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We were all freshmen once

Freshmen, consider yourselves warned: it's not going to be easy. It's not going to be peaches and cream and rainbows and butterflies. It's not going to be simple classwork and easy A's. It's not going to be like The Breakfast Club or Ferris Bueller's Day Off or Mean Girls. It will, however, be an experience. And -- if you do it right -- it will be fun.

Talking to incoming freshman is funny, a nauseous sort of nostalgia effervescing with a distinctly thrilling relief to be done with the messy anxiety and heady enthrallment.

Talking to outgoing college freshman is another topic entirely. It's far too scary for me to tackle at this point. Stay tuned. A year from now, I may (oh, Lordy, I hope) have further insight.

Once you get out of the middle school, you realize how much you disliked middle school. It is entirely fine during the three years of required attendance, and then you get to ninth grade and everyone expounds the fact that now everything starts to count. (Wait, so why did I bother with those first nine years of school? Are they implying that first grade's gluey Halloween artwork and sixth grade's famous people presentations aren't relevant to resumes and college apps? I protest! Let's get some picket signs and storm the White House. We're going to the top with this one! Besides, the lawns always look so well-manicured on television during the Easter egg hunt.) High school, in comparison to everything beforehand, is entirely riveting.

Of course, it's as frightening as you make it. I remember being terrified of uppity upperclassmen tainted by senioritis and delusions of superiority; of teachers who despise newcomers in the form of ninth-graders; of trash cans and lunch lines and the combinations to lockers spacious enough to fit freshmen of any size. Well, kiddies, I'm here to tell you it's not so awful.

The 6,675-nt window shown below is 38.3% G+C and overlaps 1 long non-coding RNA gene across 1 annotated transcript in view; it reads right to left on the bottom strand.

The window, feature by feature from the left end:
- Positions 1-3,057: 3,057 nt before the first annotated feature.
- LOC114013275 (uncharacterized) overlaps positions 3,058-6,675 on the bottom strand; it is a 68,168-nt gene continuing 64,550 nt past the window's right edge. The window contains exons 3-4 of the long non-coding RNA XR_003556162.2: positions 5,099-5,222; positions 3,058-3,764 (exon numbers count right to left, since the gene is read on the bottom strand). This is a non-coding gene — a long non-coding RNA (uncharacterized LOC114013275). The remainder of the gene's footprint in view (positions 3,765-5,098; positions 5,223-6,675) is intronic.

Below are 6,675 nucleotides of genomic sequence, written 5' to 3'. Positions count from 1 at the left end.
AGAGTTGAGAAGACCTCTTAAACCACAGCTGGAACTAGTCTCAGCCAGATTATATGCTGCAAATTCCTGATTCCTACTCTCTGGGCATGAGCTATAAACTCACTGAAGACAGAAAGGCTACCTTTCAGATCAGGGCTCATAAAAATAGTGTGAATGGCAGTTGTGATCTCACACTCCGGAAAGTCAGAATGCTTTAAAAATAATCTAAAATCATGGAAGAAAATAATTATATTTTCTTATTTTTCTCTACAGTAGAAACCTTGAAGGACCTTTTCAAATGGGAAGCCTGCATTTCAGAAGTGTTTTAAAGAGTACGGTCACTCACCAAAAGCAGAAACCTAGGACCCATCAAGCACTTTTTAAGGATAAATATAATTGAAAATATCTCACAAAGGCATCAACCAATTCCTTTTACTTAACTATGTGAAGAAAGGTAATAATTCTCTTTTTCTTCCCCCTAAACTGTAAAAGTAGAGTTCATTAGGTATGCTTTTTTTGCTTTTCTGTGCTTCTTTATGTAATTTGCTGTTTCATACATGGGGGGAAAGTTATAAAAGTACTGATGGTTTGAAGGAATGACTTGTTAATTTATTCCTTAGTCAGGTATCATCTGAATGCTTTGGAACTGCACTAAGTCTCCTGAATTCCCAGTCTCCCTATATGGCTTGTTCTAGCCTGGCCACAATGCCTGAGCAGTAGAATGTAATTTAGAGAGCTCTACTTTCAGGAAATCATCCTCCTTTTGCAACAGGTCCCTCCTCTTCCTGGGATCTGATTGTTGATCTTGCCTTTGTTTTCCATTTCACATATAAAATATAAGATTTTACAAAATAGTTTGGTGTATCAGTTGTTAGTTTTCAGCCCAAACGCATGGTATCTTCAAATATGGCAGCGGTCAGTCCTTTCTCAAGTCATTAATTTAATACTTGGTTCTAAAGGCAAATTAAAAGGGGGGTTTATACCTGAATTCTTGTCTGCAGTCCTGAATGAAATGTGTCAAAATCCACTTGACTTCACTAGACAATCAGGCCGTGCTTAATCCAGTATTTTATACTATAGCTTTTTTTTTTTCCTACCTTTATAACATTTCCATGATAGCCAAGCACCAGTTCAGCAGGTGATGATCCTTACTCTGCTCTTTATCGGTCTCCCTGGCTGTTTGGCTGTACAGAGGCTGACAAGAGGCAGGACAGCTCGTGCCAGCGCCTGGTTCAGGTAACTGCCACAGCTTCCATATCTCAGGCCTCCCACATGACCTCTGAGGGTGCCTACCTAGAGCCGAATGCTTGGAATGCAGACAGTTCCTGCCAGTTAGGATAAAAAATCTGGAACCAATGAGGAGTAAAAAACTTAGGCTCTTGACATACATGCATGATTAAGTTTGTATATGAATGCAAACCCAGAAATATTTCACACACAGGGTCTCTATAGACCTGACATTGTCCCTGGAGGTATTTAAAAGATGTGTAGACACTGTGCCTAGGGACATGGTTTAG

However, I can think of a few attributes common to freshmen, which are indeed frowned upon by the rest of the DLHS population. Fear not, newbies, as I lay down the law and void a few myths.

Okay, to begin with: all seniors do not detest your very existence. I promise. Some seniors, certainly; a few juniors, sure; random sophomores, probably. But not all of us, my dears. A few blessed individuals involved with Link Crew, a glorious organization I was a part of last year, might even genuinely like you and desire to aid you in your tricky transition (that, by the way, we all survived, as will you. I promise that I've never heard of a casualty within the first week, and that is truly the struggle in its entirety). We won't slam you in lockers (unless we know you personally). Beyond being slightly wary around lidless trash cans, you have nothing to fear.

A note to the wise: no clumping. Forming groups in the center of hallways is actually quite immoral, and certainly won't win you points with anyone. Congregate elsewhere, darlings. Also, stopping midway down a staircase to wait for a fellow freshman is bad. Don't do it. Some people (not Thressa) are big enough to plow you over. They will. Don't do it. Finally, halting in the midst of flowing hallway traffic and turning on your heel because you realized your class is on the opposite side of the building is not smart. Make good choices (I yelled that at my little brother as he left the car every day of his fifth grade year. He still adores me for it).